Scream changed the horror genre forever. The problem, is that it essentially ruined it. I’ll explain more as I go on but let me get to my thoughts on each film.

Scream (1996):

Release Date: December 18th, 1996 (Los Angeles premiere)
Directed by: Wes Craven
Written by: Kevin Williamson
Music by: Marco Beltrami
Cast: David Arquette, Neve Campbell, Courteney Cox, Matthew Lillard, Rose McGowan, Skeet Ulrich, Drew Barrymore, W. Earl Brown

Woods Entertainment, Dimension Films, 111 Minutes

Review:

“What’s your favorite scary movie?” – Ghostface

I didn’t like this film the first time I saw it when it came out. I thought it was cheesy, not scary and full of too many recognizable stars. Although, everyone else in the theater seemed to be terrified when Drew Barrymore got murdered in the beginning. But then, the audience for Scream is not the real horror fan audience. At least not by 70s, 80s and 90s standards.

The problem with having recognizable stars in horror, as well as a decent budget, is that it feels less real and authentic. It is similar to the use of bad CGI for blood splatter and monster effects in horror now. It separates you from the film by constantly reminding you that you are watching a production. I’m going to feel more for some girl I’ve never seen before, who I have only witnessed going through the horror on screen, than I will some girl that was whiny and moody on Party of Five for several years before this movie came out. Or a cast member of Friends who I would’ve loved to see killed off, yet somehow she survived to be in all four films.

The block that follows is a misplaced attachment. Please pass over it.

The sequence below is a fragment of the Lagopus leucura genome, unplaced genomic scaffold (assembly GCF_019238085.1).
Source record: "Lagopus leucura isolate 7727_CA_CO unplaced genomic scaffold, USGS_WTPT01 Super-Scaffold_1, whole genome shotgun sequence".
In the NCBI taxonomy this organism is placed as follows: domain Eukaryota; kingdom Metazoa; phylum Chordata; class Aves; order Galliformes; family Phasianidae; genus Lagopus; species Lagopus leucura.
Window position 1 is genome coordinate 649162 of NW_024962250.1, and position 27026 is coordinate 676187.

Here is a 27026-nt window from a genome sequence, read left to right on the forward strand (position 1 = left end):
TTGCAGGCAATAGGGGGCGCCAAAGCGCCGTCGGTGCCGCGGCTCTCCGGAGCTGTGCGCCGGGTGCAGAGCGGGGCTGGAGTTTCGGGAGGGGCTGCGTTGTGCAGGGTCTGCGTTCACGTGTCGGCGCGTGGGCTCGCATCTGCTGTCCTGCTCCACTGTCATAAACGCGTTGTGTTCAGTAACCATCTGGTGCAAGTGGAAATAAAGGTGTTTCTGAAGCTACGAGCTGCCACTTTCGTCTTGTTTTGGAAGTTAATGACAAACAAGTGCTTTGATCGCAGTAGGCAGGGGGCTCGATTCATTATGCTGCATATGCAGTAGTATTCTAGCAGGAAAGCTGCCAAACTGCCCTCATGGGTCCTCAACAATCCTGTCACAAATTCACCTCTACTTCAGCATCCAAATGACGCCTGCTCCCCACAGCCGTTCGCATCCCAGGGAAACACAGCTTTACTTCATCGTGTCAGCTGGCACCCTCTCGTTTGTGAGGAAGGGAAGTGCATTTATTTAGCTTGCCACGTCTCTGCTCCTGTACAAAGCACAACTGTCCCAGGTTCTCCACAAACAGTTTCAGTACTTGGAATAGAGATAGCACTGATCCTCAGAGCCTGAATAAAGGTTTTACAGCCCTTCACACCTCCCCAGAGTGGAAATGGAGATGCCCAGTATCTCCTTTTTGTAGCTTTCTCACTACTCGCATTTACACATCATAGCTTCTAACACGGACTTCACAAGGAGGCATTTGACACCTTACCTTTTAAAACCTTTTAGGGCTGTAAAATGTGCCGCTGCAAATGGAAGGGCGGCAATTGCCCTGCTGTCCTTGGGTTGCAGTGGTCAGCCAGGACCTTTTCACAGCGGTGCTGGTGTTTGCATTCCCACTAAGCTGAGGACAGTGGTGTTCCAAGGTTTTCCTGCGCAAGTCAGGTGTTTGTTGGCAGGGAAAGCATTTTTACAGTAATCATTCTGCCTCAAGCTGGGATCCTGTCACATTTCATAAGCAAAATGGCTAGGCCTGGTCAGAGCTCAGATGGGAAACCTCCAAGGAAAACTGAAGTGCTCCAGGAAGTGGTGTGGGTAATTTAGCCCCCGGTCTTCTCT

Ghostface, the slasher in these films, is not scary. Maybe he was to the teen audience of 1996 but being a teen at that time, I thought he was shit. The mask is goofy, the cloak looks like it was stolen from the Spencer’s Halloween display and the wavy knife looked like something gimmicky that came with a 80s G.I. Joe toy.